Other articles in the series 'In Passing...':  [published in the 'Daily News']   
 
Eyes that watch the world and cannot be forgotten 
 Let's start with the credits, shall we? 
The 'We' that 'I' forgot 
'Duwapang Askey,' screamed a legend, almost 40 years ago
Dances with daughters
Reflections on shameless writing
Is the old house still standing?
 Magic doesn't make its way into the classifieds

Small is beautiful and is a consolation  
Distance is a product of the will
Akalanka Athukorala, at 13+ already a hurricane hunter
Did the mountain move, and if so why?
Ever been out of Colombo?
Anya Raux educated me about Juvenile Idiopathic Arthritis (JIA)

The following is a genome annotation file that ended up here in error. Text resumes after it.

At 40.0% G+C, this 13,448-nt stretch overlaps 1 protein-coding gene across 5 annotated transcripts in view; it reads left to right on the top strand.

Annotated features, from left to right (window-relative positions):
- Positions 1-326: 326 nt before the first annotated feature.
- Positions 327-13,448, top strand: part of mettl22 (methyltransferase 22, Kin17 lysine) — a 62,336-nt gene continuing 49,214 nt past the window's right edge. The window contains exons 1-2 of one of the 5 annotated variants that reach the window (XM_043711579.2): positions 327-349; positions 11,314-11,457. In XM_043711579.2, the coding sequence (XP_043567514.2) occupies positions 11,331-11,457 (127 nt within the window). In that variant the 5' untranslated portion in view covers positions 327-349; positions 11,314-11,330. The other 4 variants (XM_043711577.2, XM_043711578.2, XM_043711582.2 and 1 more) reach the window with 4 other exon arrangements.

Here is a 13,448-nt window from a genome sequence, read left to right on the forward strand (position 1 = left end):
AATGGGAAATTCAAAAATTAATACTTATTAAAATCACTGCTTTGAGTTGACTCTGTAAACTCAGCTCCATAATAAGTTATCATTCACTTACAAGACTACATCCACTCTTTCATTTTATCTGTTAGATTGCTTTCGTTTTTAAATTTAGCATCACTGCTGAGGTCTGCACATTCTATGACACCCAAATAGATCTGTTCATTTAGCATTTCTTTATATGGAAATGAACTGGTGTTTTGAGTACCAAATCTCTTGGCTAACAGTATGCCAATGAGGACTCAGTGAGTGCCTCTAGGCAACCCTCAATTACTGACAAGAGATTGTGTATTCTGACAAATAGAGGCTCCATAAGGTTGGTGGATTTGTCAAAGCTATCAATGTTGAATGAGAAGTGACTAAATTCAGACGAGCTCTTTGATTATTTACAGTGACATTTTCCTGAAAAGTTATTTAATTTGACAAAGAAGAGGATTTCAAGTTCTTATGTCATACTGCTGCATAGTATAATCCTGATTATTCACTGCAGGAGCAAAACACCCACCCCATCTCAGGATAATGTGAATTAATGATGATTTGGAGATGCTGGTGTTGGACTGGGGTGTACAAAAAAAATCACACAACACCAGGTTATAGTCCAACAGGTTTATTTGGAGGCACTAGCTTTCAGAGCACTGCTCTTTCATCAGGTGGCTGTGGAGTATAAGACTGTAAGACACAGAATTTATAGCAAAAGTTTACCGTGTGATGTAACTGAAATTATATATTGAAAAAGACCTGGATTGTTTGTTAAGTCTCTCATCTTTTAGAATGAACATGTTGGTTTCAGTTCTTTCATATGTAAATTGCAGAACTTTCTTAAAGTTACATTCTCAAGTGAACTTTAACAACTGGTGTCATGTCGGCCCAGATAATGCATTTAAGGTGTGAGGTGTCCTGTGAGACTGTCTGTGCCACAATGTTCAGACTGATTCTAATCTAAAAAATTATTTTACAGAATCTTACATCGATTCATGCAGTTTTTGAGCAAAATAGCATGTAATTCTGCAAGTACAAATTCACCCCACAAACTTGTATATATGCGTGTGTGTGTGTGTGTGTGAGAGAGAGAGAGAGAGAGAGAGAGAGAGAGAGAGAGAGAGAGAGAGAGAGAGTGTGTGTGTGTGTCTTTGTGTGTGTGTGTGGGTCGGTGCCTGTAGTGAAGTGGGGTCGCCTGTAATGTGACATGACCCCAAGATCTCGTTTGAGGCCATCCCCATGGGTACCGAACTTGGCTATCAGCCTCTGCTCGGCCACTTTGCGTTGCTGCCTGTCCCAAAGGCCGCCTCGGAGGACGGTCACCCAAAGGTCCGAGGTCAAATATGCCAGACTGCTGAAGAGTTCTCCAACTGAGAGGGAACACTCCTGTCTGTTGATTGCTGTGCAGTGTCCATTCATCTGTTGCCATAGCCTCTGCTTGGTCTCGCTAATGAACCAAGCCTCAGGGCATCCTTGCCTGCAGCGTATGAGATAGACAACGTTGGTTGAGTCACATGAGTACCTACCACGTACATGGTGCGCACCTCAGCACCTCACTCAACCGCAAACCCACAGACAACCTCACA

Wicky's Story You can always go to GOAT Mountain
Let's learn the art of embracing damage
Kandy Lake is lined with poetry
There's never a 'right moment' for love
A love note to an unknown address in Los Angeles
A dusk song for Rasika Jayakody
How about creating some history?
How far away are the faraway places?
There ARE good people!
Re-placing people in the story of schooldays  
When we stop, we can begin to learn
Routine and pattern can checkmate poetry

Janani Amanda Umandi threw a b'day party for her father 
Sriyani and her serendipity shop
Forget constellations and the names of oceans
Where's your 'One, Galle Face'?
Maps as wrapping paper, roads as ribbons
Yasaratne, the gentle giant of Divulgane  
Katharagama and Athara Maga
Victories are made by assists
Lost and found between weaver and weave
The Dhammapada and word-intricacies
S.A. Dissanayake taught children to walk in the clouds
White is a color we forget too often  
The most beautiful road is yet to meet a cartographer


malindasenevi@gmail.com